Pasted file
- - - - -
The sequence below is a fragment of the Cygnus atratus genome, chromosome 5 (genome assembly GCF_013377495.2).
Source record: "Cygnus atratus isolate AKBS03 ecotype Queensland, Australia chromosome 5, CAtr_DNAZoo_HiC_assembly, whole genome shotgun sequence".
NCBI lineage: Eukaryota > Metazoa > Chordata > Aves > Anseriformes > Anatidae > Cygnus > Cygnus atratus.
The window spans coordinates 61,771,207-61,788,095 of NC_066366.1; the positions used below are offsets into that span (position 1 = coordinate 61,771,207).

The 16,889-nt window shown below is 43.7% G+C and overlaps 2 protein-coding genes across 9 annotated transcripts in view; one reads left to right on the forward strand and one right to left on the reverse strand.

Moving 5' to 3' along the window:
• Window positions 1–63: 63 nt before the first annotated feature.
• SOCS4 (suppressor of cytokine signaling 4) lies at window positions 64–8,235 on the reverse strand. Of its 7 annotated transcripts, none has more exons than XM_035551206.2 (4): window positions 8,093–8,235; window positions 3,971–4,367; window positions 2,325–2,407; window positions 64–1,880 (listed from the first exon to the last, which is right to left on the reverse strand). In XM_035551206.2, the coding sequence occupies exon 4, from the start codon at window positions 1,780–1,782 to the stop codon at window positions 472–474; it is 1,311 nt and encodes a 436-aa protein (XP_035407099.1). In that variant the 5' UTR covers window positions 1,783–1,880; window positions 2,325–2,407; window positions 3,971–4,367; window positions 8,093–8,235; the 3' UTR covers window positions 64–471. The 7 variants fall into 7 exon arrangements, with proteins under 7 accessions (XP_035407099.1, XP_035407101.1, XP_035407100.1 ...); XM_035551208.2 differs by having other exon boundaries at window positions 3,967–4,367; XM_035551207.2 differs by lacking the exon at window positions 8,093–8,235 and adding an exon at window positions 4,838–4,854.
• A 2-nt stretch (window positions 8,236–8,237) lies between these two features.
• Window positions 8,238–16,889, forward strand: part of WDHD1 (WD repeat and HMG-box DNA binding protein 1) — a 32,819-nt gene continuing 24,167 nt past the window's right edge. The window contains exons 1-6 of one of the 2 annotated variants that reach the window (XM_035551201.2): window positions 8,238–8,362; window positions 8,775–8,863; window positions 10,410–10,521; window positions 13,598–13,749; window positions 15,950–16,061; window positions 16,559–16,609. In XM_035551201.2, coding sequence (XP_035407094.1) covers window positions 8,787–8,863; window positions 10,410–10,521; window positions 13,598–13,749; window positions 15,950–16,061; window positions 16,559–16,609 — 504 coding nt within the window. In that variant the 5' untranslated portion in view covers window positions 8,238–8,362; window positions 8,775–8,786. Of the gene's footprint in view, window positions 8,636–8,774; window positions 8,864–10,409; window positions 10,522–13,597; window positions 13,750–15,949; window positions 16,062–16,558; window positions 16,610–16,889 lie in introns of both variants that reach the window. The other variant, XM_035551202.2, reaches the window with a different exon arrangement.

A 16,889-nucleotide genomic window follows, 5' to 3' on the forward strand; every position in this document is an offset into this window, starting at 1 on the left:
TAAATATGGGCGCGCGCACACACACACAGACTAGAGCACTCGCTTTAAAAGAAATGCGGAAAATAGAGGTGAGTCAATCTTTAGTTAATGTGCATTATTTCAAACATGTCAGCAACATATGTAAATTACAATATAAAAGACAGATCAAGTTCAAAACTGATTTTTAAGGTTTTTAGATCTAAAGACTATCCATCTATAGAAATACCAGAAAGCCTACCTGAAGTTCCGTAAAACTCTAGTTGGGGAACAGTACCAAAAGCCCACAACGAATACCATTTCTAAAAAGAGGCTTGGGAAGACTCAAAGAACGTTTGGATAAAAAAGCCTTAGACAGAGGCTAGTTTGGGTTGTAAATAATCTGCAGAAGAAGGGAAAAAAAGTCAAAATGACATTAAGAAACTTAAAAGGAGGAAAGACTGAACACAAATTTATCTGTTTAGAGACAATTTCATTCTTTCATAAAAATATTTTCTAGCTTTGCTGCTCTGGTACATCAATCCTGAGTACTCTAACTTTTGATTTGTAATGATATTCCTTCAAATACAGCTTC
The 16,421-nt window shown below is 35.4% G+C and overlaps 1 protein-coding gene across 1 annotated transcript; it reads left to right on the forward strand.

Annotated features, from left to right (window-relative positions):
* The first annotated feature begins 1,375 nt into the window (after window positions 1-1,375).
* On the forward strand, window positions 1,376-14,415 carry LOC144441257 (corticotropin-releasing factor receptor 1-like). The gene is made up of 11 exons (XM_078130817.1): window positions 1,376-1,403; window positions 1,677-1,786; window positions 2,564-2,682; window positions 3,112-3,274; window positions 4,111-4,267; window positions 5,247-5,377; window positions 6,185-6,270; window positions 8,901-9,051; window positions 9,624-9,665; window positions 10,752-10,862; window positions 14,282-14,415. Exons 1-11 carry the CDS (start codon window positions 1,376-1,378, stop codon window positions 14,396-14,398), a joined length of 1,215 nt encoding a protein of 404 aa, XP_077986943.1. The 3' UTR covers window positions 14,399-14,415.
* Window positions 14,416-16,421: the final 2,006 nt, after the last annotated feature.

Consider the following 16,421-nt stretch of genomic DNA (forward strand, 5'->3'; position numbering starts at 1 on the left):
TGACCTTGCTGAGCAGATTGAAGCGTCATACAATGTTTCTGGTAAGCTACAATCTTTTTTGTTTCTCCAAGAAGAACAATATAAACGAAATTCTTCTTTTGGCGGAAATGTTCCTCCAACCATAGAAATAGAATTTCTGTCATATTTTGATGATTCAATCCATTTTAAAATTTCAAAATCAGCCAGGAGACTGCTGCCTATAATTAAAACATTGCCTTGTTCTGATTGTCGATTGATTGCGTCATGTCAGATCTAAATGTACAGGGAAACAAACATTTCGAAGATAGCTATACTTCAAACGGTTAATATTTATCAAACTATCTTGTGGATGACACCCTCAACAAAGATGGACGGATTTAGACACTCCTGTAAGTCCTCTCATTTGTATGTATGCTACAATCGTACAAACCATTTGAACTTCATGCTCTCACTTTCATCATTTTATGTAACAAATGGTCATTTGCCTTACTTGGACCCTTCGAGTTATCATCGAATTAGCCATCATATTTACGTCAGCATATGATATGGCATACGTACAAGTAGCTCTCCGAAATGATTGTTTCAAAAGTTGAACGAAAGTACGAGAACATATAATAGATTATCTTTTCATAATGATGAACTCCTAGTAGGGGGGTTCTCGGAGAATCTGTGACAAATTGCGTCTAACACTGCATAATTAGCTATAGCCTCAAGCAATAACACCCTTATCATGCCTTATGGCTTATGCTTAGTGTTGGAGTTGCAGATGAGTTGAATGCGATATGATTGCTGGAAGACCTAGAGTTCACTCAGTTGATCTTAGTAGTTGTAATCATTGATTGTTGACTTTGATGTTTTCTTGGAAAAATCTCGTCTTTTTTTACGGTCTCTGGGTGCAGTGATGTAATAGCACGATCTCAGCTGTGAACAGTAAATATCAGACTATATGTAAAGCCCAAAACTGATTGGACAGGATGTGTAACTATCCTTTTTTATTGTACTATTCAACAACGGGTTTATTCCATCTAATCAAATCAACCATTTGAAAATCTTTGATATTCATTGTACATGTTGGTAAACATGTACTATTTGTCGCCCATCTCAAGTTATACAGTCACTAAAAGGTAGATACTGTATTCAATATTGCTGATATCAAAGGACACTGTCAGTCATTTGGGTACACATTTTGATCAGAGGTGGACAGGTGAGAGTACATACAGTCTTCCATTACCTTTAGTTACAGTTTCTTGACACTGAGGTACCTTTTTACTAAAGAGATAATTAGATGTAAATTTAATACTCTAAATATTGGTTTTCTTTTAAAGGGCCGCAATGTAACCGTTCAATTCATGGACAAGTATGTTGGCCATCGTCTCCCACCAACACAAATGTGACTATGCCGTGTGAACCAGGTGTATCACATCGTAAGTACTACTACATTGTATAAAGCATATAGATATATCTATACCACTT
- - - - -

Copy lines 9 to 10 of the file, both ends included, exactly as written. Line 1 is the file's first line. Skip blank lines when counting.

• A 2-nt stretch (window positions 8,236–8,237) lies between these two features.
• Window positions 8,238–16,889, forward strand: part of WDHD1 (WD repeat and HMG-box DNA binding protein 1) — a 32,819-nt gene continuing 24,167 nt past the window's right edge. The window contains exons 1-6 of one of the 2 annotated variants that reach the window (XM_035551201.2): window positions 8,238–8,362; window positions 8,775–8,863; window positions 10,410–10,521; window positions 13,598–13,749; window positions 15,950–16,061; window positions 16,559–16,609. In XM_035551201.2, coding sequence (XP_035407094.1) covers window positions 8,787–8,863; window positions 10,410–10,521; window positions 13,598–13,749; window positions 15,950–16,061; window positions 16,559–16,609 — 504 coding nt within the window. In that variant the 5' untranslated portion in view covers window positions 8,238–8,362; window positions 8,775–8,786. Of the gene's footprint in view, window positions 8,636–8,774; window positions 8,864–10,409; window positions 10,522–13,597; window positions 13,750–15,949; window positions 16,062–16,558; window positions 16,610–16,889 lie in introns of both variants that reach the window. The other variant, XM_035551202.2, reaches the window with a different exon arrangement.